Something Nice, Something (CAC Jazz & Blues 2019)

The term “jazz” conjures many images in the mind depending on who hears it — from the swanky air of an old-fashioned jazz bar to the sweaty, tense claustrophobia of the Shaffer Conservatory in the hit film Whiplash. A bit of digging, however, reveals that the word “jazz” has its roots in an old American expression that carried tones of energy, unpredictability, and life, and NTU CAC’s very own Jazz and Blues club well embodied this spirit in the sixth edition of their annual Hourglass showcase, subtitled “Something Nice, Something _____”.


It is worth noting, before we begin, that Jazz and Blues actually comprises three bands, amusingly named after the days of the week on which they practice — Tuesday, Wednesday, or Thursday. This multiplicity allows the club as whole to explore a wide variety of styles and genres, as the three bands ran the gamut from jazz standards to pop covers and movie soundtracks.


As we settled into NUS’ University Cultural Centre with no idea what to expect, the Tuesday band kicked things off with a warm and soulful rendition of  the Sinatra standard “I’ve Got the World on a String”. With that undoubtedly strong opener, the club continued to build in the next segment, as the band unleashed a gripping flute solo followed by some of the hardest flexing we’ve ever heard from a bassist. From this point on, it was marvelous to witness how, even with three bands and countless solos by individual members, the club managed to build a seamless show from start to end. It was, as they say, a whole mood.


One key thred holding this brilliant revolving door of talent together was the work of the two emcees who guided us through the show, who were as much of a spectacle as the actual bands playing. At every turn, the hosts banished any dead space between songs and injected humour, spontaneity, and life in spades. Case in point: at one point, as the emcee was in the midst of introducing the next item, a rogue drummer accidentally started the performance, a “misstep” that turned into a carefully synchronised re-enactment of the famous climax of Whiplash. By integrating these transitions into the show at large, they ensured that there was never a moment where the momentum flagged, and we were thoroughly entertained throughout.


When presented with such consistent excellence, it’s always hard to single out any one moment as a “highlight”, but the cover of the massive hit “Don’t Stop the Music” at around the midway point stood out as one that was really unexpected. Rihanna’s original single, with its insistent beat and unrelenting tempo, hits like a truck, but here it was pulled apart and put back together as a syrupy, soulful jazz masterpiece. This transformation was nothing short of flawless, and was just another reminder of the kind of talent that Jazz and Blues has up their sleeves. The rhythm section led the gear shift on the cover, eschewing muscular grooves for a slow-burning pillow that floated up and carried the lead singer — not that she needed any carrying, as she expertly deconstructed Rihanna’s club-friendly exhortations and repurposed them as something else entirely.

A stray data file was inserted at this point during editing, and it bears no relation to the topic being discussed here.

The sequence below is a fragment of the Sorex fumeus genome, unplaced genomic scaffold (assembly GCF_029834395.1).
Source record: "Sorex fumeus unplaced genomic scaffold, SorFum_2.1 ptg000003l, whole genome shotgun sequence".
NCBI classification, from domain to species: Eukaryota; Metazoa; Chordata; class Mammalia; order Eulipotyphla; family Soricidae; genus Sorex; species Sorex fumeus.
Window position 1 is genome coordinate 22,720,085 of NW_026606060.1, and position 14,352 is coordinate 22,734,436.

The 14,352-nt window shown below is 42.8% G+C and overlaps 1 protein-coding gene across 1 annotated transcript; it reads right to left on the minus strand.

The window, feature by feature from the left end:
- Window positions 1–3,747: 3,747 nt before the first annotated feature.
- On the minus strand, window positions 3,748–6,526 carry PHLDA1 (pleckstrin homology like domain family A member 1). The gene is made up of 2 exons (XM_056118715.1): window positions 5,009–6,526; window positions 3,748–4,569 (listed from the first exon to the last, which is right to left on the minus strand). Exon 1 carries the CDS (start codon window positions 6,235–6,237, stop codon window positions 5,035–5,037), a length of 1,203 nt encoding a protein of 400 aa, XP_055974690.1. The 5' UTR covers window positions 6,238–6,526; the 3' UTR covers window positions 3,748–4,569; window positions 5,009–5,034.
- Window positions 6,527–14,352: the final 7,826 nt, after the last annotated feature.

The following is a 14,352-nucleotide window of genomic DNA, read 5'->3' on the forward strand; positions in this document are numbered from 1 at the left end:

Jazz and Blues moved from strength to strength, and while “Don’t Stop The Music” was the most unexpected performance of the evening, it was by no means the only good one. Other highlights of included a fresh and inviting interpretation of Frank Sinatra’s “New York, New York”, a perfectly placed and deliciously retro synth solo, and a cover of “So This Is Love” from Cinderella as a lovely duet that had the audience in stitches. This Disney throwback was our personal favourite performance of the night, and in the hands of the bands charismatic duet partners, it was remodeled as  something awkward, bashful, sweet, and unbelievably cheesy. This cute take on an old love song was thoroughly entertaining and, if we’re being real, is probably closer to what love is really like anyway.


We could go on and on about everything else that went down that evening, but we will resist and instead conclude this piece by saying this: was the musicianship and technical mastery on display at “Something Nice, Something _____” the best we’d ever seen? Yes. But, arguably more importantly, Jazz and Blues had put on a show that was not only “good”, but also straight-up fun and was 100% a great way to spend an evening. We can’t recommend their next show enough.

Written by Nathanael Clive and Kane Wu

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